NY Attorney General Joins Coalition Challenging Baseball’s Antitrust Exemption
New York Attorney General Letitia James has joined forces with 17 other state attorneys general in a collective effort to challenge baseball’s long-standing antitrust exemption. The coalition is urging the U.S. Supreme Court to consider the latest challenge to this exemption, which has remained in place for over a century.
The move comes in support of a case filed in September by the Tri-City ValleyCats and Oneonta Athletic Corporation against Major League Baseball (MLB) Commissioner Rob Manfred’s office. This legal action was prompted by MLB’s decision in 2020 to reduce the number of affiliated minor-league teams from 160 to 120. This shift eliminated the New York-Penn League and ended the ValleyCats’ affiliation with the Houston Astros, a relationship that had spanned from their relocation from Pittsfield, Massachusetts, to Troy in 2002.
The decision also severed minor-league affiliations with the Auburn Doubledays, Batavia Muckdogs, and Staten Island Yankees. The ValleyCats have since found a home in the independent Frontier League, while the Doubledays and Muckdogs transitioned into summer college teams in the Perfect Game Collegiate Baseball League. The Staten Island Yankees, however, ceased operations after losing their affiliation.
Major League Baseball’s antitrust exemption, established by a U.S. Supreme Court ruling in 1922, has shielded the sport from certain antitrust laws. This exemption was further upheld in subsequent legal cases, including one in 1953 involving former New York Yankees farmhand George Toolson and the landmark 1972 Curt Flood decision. The latter case, brought by the MLB Players Association, ultimately led to the dismantling of baseball’s reserve clause in 1975 and paved the way for free agency in the sport.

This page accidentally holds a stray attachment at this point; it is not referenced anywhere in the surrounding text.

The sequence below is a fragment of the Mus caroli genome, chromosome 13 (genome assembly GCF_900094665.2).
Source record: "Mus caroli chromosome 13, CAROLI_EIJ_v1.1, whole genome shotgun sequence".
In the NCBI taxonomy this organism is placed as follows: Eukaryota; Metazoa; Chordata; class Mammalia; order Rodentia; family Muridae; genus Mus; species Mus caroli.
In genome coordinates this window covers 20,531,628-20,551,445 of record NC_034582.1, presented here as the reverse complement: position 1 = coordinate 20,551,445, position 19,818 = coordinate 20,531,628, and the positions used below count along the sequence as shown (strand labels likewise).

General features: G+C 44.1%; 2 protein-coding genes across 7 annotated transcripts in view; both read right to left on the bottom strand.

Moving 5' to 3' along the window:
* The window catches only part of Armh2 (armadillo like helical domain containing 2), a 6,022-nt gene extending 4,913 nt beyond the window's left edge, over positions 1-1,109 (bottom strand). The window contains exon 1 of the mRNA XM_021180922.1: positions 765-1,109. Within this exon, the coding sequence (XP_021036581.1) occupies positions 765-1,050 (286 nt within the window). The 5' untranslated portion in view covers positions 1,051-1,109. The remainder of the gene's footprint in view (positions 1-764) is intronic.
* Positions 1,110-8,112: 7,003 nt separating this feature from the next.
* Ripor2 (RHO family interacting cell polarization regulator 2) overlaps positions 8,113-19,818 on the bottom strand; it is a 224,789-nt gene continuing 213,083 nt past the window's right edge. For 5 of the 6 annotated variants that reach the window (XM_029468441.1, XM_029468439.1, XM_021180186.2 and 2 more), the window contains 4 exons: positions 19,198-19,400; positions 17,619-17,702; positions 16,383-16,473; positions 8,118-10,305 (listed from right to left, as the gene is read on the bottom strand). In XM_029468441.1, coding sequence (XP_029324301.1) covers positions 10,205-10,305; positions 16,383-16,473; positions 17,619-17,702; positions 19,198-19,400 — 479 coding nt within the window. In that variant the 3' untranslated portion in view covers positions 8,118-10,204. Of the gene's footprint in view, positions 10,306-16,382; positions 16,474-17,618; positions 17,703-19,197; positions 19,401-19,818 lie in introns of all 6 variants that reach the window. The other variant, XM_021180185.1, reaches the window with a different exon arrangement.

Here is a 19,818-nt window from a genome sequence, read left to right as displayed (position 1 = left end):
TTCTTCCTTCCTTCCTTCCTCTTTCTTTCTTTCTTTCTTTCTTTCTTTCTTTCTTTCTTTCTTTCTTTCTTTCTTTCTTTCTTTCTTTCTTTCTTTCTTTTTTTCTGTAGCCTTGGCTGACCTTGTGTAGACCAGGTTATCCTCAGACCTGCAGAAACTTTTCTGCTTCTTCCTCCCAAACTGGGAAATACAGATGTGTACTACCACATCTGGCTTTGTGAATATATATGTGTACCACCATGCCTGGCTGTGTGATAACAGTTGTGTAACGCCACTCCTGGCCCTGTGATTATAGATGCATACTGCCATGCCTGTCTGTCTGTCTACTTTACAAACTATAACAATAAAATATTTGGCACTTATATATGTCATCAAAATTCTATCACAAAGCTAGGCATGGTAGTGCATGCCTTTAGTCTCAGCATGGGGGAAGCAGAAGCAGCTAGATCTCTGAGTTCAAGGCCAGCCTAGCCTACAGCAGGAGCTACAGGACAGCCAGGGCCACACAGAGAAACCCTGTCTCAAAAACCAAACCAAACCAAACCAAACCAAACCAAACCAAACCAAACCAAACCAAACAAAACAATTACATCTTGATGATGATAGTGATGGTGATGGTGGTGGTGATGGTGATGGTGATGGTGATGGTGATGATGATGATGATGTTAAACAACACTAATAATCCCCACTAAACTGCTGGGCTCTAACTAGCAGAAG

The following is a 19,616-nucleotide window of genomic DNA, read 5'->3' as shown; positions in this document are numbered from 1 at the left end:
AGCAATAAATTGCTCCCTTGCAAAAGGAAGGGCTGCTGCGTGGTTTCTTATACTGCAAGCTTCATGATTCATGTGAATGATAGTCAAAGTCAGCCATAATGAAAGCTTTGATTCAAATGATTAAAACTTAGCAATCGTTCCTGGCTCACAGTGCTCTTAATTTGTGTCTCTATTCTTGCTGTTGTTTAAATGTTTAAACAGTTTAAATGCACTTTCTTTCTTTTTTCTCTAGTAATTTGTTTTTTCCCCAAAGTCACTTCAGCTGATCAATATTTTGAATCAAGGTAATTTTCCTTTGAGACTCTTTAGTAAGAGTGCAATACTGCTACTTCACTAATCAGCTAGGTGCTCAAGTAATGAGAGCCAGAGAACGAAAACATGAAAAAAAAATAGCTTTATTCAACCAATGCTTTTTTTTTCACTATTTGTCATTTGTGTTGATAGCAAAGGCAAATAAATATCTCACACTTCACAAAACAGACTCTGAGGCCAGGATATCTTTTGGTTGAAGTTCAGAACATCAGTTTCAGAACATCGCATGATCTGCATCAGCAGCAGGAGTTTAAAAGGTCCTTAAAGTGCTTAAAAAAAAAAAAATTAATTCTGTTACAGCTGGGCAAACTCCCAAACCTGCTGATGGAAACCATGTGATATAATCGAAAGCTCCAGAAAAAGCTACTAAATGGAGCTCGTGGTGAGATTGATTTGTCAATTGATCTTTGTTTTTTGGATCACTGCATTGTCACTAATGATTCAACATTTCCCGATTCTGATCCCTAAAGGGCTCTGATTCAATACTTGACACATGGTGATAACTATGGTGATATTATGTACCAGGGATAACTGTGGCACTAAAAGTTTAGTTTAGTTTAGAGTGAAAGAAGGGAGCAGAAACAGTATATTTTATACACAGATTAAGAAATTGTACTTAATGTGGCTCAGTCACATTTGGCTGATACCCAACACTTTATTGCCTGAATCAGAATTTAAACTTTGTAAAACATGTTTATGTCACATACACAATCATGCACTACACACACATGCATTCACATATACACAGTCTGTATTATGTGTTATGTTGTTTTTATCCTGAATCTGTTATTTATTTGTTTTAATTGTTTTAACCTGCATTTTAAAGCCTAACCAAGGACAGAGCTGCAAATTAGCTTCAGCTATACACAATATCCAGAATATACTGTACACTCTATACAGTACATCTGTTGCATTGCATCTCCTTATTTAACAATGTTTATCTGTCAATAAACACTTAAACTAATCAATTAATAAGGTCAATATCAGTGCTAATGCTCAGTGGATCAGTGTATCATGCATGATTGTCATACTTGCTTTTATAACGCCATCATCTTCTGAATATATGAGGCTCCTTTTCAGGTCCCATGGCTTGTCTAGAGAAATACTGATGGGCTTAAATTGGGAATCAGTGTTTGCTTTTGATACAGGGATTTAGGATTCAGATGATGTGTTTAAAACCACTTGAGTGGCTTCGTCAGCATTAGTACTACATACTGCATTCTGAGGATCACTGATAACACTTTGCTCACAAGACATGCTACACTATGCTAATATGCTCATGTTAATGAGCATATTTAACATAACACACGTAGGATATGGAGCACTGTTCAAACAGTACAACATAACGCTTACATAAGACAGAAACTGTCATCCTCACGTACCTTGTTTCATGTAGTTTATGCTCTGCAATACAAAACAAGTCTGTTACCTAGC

The state attorneys general argue that this exemption has prevented legal challenges to actions that harm communities nationwide, such as the reduction of minor-league teams. In a press release, Attorney General James stated, “Due to a series of judicial decisions dating back a century, Major League Baseball is exempt from antitrust laws, meaning the action to cut 40 teams and harm communities throughout the nation cannot be effectively challenged under the antitrust laws. Attorney General James and the coalition urge the U.S. Supreme Court to reverse the prior decisions and enable the attorneys general to take action under the antitrust laws.”
New York’s Attorney General Letitia James now stands united with attorneys general from Arizona, Colorado, Connecticut, Indiana, Kansas, Louisiana, Massachusetts, Minnesota, Montana, New Jersey, New Mexico, Pennsylvania, Tennessee, Vermont, Virginia, West Virginia, and the District of Columbia in this endeavor.
The U.S. Department of Justice had previously asked a federal appeals court in February to narrow the scope of the antitrust exemption, but the coalition’s efforts represent a concerted push to revisit the fundamental question of baseball’s special antitrust status. The outcome of this challenge could have far-reaching implications for the sport’s legal framework, which has been largely untouched for nearly a century.
Source: Spectrum Local News